An important part of choosing a residency program is how they’re categorized, especially as they relate to rural. Factors include:
- Location, specifically, the number of rural months
- Capacity (residency positions per year)
- Scope of training
Scope of practice training is program specific and depends on:
- Needs of the community served
- Presence or absence of specialists
- Skill set and experience of program faculty
What is a “1-2” RTT?
A “1-2” Rural Training Track is an educational method generally characterized by one year of medical residency training in an urban environment, followed by two years of residency in a rural environment. There are currently no “1-2” RTTs in any specialty other than family medicine.
Why This Approach?
A “1-2” RTT allows a new physician the opportunity to first train in a resource-rich urban center, followed by training in a relationship-rich rural community. This combination effectively prepares health care providers for challenges commonly faced when practicing medicine in rural regions, while providing additional support during residency.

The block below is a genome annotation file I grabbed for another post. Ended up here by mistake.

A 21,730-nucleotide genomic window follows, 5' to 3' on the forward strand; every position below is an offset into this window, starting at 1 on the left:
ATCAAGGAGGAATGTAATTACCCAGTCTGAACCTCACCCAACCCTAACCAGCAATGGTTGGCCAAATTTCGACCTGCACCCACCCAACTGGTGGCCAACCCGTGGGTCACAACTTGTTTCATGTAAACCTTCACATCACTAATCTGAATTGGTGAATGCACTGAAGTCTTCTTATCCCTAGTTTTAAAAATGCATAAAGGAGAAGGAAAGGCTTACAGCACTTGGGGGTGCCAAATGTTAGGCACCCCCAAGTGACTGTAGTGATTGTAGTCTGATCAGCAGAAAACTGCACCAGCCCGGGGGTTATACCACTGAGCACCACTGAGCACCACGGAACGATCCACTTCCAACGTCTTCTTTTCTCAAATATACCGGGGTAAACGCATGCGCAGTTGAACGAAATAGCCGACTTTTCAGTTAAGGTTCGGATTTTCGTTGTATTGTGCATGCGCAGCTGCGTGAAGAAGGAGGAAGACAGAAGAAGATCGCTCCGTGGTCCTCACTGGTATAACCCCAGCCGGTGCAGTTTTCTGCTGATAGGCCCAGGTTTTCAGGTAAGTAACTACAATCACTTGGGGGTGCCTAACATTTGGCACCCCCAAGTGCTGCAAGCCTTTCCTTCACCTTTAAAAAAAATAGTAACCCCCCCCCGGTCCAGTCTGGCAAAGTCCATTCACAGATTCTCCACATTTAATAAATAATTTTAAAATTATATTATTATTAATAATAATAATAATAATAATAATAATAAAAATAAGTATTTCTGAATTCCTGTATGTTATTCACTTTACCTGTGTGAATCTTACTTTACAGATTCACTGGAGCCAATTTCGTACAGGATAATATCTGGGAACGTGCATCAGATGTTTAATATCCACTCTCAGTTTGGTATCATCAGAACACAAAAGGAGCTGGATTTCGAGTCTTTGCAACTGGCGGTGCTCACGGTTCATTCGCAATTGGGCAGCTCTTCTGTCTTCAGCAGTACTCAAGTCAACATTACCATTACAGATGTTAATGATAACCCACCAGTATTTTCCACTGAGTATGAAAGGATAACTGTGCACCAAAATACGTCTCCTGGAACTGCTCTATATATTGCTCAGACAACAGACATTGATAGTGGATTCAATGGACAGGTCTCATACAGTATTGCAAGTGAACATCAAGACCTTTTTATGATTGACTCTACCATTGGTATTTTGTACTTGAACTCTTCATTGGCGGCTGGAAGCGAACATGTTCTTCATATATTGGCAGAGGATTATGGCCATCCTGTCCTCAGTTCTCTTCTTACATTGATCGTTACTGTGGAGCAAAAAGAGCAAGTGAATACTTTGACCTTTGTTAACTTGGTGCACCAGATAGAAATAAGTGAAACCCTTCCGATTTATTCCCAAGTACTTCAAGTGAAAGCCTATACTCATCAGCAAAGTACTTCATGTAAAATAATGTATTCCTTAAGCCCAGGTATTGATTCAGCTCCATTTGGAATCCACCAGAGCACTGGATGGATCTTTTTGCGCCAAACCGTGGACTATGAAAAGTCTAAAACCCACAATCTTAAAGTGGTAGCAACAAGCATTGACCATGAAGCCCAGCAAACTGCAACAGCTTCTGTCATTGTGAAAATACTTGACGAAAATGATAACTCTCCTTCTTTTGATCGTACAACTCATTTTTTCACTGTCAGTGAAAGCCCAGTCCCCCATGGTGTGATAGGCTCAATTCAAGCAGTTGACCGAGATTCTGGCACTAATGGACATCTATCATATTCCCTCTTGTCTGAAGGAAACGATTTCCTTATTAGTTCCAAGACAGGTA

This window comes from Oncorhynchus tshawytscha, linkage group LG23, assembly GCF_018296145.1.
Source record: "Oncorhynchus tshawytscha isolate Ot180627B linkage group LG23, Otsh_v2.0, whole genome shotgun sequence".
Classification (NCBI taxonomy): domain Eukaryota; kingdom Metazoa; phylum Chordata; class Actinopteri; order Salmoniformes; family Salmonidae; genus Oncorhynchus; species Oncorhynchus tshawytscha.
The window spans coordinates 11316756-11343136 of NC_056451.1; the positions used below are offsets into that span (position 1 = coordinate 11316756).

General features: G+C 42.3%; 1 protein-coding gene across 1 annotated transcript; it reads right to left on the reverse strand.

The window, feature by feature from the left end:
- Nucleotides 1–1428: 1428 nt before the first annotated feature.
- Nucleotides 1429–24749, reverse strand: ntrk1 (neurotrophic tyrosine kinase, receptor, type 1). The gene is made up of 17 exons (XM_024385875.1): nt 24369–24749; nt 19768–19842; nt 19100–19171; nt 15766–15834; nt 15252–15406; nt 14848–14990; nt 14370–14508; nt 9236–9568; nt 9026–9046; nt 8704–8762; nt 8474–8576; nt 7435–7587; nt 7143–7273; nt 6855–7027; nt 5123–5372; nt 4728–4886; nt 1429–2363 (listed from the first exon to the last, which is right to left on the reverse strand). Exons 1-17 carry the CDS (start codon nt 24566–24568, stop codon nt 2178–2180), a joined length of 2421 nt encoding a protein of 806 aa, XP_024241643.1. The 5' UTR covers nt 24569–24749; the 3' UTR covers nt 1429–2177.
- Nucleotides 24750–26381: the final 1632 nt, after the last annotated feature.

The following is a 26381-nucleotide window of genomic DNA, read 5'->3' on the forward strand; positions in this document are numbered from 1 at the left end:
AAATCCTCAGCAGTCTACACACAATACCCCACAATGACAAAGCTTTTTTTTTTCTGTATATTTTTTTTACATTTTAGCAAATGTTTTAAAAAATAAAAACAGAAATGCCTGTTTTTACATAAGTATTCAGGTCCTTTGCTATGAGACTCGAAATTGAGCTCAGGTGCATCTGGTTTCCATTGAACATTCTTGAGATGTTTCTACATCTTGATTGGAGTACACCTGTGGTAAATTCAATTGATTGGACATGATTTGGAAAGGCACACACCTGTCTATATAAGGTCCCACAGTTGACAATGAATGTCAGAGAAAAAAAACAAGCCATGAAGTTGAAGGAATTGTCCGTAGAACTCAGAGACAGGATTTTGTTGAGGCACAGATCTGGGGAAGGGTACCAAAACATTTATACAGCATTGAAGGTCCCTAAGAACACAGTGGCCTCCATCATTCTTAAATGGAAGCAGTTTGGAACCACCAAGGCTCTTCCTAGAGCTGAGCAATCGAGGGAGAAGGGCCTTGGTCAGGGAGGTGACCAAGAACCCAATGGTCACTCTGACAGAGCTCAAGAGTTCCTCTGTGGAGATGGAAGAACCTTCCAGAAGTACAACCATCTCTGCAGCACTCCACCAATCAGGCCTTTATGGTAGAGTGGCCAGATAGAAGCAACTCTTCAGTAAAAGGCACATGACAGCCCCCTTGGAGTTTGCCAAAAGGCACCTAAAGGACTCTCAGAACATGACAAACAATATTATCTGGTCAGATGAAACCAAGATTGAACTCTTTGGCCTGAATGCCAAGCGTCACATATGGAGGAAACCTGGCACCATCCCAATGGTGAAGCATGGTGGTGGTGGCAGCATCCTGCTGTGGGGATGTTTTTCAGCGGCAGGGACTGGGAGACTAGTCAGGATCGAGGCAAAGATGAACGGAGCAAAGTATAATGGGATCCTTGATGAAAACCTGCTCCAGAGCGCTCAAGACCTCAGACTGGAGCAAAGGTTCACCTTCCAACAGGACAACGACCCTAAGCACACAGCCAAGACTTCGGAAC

Because of its unique approach, a “1-2” RTT provides more comprehensive learning opportunities than training solely in either location. While some traditional family medicine residency programs are a major pipeline for rural physicians, physicians completing RTT family medicine residencies are even more likely to practice in rural areas. RTTs are an important tool in addressing physician shortages in rural areas.
Programs are difficult to define by “rural focus,” since this phrase is used inconsistently and defies strict definition, similar to use of the terms “organic” or “low-fat” in the food industry. Students are encouraged to ask about program outcomes when researching residency options. You can find some starter questions on the Questions to Ask page.